Recommendation: To identify effective and cost-efficient methods for meeting TWIC program objectives, and assist in determining whether the benefits of continuing to implement and operate the TWIC program in its present form and planned use with readers surpass the costs, the Secretary of Homeland Security should use the information from the internal control and effectiveness assessments as the basis for evaluating the costs, benefits, security risks, and corrective actions needed to implement the TWIC program in a manner that will meet stated mission needs and mitigate existing security risks as part of conducting the regulatory analysis on implementing a new regulation on the use of TWIC with biometric card readers.

    Agency: Department of Homeland Security
    Status: Open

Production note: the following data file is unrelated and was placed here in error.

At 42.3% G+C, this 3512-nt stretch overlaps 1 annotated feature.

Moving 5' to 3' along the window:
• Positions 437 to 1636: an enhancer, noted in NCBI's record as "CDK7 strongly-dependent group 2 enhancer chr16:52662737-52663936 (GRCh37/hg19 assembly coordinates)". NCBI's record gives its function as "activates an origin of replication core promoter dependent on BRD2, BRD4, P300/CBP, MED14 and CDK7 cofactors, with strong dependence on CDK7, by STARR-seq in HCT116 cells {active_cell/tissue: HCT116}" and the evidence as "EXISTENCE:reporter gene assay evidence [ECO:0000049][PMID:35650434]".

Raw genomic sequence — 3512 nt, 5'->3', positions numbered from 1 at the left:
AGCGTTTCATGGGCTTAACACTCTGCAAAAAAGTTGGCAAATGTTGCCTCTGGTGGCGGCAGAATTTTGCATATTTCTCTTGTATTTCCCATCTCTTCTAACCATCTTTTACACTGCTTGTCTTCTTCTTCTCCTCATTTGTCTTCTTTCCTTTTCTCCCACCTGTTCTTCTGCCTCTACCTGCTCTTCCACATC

Comments: We reported that prior to issuing the regulation on implementing the use of TWIC as a flashpass, DHS conducted a regulatory analysis, which asserted that TWIC would increase security. The analysis included an evaluation of the costs and benefits related to implementing TWIC. We further reported that as a proposed regulation on the use of TWIC with biometric card readers is under development, DHS is to issue a new regulatory analysis. Conducting a regulatory analysis using the information from the internal control and effectiveness assessments as the basis for evaluating the costs, benefits, security risks, and needed corrective actions could better inform and enhance the reliability of the new regulatory analysis. Moreover, these actions could help DHS identify and assess the full costs and benefits of implementing the TWIC program in a manner that will meet stated mission needs and mitigate existing security risks, and help ensure that the TWIC program is more effective and cost-efficient than existing measures or alternatives at enhancing maritime security. We therefore recommended that DHS use the information from the internal control and effectiveness assessments we recommended as the basis for evaluating the costs, benefits, security risks, and corrective actions needed to implement the TWIC program in a manner that will meet stated mission needs and mitigate existing security risks as part of conducting the regulatory analysis on implementing a new regulation on the use of TWIC with biometric card readers. In March 2012, DHS reported that upon completion of the internal control and effectiveness assessments, DHS will evaluate the results to determine any subsequent actions, and that any applicable data or risks will be communicated to the Coast Guard for consideration during their regulatory analysis. However, DHS has not implemented the internal control assessment we recommended, which is to be the basis for the effectiveness assessment and addressing this recommendation. Further, the January 15, 2016 effectiveness assessment titled "Security Assessment of the Transportation Worker Identification Credential and Readers" did not substantively address the risk concerns identified in our report. Given shortfalls that remain in addressing our internal control assessment and effectiveness assessment recommendations, this recommendation remains open pending DHS taking corrective actions. As of March 2017, no further action has been taken.